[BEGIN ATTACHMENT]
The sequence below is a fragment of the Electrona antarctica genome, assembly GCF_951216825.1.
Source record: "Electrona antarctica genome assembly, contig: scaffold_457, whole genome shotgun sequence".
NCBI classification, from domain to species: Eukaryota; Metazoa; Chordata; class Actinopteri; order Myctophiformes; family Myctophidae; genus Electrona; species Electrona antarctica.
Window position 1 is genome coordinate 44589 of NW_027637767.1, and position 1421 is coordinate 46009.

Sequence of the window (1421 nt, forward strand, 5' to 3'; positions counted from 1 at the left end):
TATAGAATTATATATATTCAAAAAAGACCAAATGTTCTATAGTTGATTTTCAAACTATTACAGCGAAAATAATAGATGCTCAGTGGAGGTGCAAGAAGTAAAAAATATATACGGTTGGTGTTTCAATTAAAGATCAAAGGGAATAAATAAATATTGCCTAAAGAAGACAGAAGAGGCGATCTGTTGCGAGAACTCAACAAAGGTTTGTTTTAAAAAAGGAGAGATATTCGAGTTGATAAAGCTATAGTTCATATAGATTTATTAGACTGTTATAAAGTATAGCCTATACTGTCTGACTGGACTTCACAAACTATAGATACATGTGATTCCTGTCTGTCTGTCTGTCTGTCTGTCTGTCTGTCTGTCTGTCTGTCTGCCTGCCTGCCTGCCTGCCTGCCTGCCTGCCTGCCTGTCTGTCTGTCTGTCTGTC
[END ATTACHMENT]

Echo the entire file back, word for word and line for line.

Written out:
The sequence below is a fragment of the Electrona antarctica genome, assembly GCF_951216825.1.
Source record: "Electrona antarctica genome assembly, contig: scaffold_457, whole genome shotgun sequence".
NCBI classification, from domain to species: Eukaryota; Metazoa; Chordata; class Actinopteri; order Myctophiformes; family Myctophidae; genus Electrona; species Electrona antarctica.
Window position 1 is genome coordinate 44589 of NW_027637767.1, and position 1421 is coordinate 46009.

Sequence of the window (1421 nt, forward strand, 5' to 3'; positions counted from 1 at the left end):
TATAGAATTATATATATTCAAAAAAGACCAAATGTTCTATAGTTGATTTTCAAACTATTACAGCGAAAATAATAGATGCTCAGTGGAGGTGCAAGAAGTAAAAAATATATACGGTTGGTGTTTCAATTAAAGATCAAAGGGAATAAATAAATATTGCCTAAAGAAGACAGAAGAGGCGATCTGTTGCGAGAACTCAACAAAGGTTTGTTTTAAAAAAGGAGAGATATTCGAGTTGATAAAGCTATAGTTCATATAGATTTATTAGACTGTTATAAAGTATAGCCTATACTGTCTGACTGGACTTCACAAACTATAGATACATGTGATTCCTGTCTGTCTGTCTGTCTGTCTGTCTGTCTGTCTGTCTGTCTGTCTGCCTGCCTGCCTGCCTGCCTGCCTGCCTGCCTGCCTGTCTGTCTGTCTGTCTGTC